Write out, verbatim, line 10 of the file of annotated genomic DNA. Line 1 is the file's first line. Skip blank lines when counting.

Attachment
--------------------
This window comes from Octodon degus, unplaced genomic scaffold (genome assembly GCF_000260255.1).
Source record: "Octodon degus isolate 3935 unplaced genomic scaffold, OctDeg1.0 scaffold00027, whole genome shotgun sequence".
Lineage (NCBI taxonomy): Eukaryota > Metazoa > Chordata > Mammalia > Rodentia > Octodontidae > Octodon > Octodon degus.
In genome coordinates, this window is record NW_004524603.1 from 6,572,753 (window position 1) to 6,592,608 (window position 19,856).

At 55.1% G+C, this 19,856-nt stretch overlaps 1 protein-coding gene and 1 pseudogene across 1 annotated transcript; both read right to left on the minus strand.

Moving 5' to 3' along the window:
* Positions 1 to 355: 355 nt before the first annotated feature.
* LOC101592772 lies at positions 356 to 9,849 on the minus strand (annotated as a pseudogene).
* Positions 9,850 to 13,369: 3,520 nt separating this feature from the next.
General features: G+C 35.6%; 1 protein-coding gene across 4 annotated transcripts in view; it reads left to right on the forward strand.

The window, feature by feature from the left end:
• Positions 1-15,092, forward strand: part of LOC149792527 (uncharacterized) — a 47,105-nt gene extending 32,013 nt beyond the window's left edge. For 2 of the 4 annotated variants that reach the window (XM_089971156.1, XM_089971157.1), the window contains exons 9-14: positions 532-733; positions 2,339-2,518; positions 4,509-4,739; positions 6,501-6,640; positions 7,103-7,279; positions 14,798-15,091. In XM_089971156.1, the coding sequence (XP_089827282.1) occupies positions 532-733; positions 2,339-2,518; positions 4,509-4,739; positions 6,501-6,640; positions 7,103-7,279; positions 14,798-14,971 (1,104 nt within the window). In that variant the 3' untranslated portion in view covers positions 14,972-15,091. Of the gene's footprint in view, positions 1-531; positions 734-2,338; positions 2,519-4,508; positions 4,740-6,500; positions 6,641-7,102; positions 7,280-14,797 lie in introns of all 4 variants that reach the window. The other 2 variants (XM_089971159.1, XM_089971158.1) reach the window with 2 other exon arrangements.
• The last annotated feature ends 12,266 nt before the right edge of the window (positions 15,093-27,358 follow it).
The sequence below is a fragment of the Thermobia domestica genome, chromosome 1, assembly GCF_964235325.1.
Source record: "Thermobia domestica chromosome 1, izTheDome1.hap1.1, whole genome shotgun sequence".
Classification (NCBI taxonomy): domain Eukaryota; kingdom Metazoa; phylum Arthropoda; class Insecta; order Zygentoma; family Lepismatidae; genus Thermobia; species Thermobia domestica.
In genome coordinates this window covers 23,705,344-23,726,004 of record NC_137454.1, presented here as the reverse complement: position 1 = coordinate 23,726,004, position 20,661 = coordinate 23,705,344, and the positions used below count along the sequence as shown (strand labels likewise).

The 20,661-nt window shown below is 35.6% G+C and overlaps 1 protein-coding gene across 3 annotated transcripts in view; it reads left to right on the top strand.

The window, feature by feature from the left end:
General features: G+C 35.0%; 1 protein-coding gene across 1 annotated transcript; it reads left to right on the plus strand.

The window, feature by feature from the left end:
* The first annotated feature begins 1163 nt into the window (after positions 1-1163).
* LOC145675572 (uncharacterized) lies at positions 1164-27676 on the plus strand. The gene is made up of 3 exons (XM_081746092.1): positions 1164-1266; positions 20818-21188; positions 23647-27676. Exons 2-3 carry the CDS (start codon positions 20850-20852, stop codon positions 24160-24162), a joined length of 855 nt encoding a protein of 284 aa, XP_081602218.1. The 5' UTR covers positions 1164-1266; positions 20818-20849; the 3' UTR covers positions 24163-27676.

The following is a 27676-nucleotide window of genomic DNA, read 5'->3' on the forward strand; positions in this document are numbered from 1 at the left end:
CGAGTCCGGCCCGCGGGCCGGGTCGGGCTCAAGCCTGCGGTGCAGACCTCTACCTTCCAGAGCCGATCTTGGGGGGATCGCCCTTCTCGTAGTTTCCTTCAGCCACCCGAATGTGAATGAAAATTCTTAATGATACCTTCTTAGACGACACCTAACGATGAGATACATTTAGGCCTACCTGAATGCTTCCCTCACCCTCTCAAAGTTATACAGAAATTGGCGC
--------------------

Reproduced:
General features: G+C 35.6%; 1 protein-coding gene across 4 annotated transcripts in view; it reads left to right on the forward strand.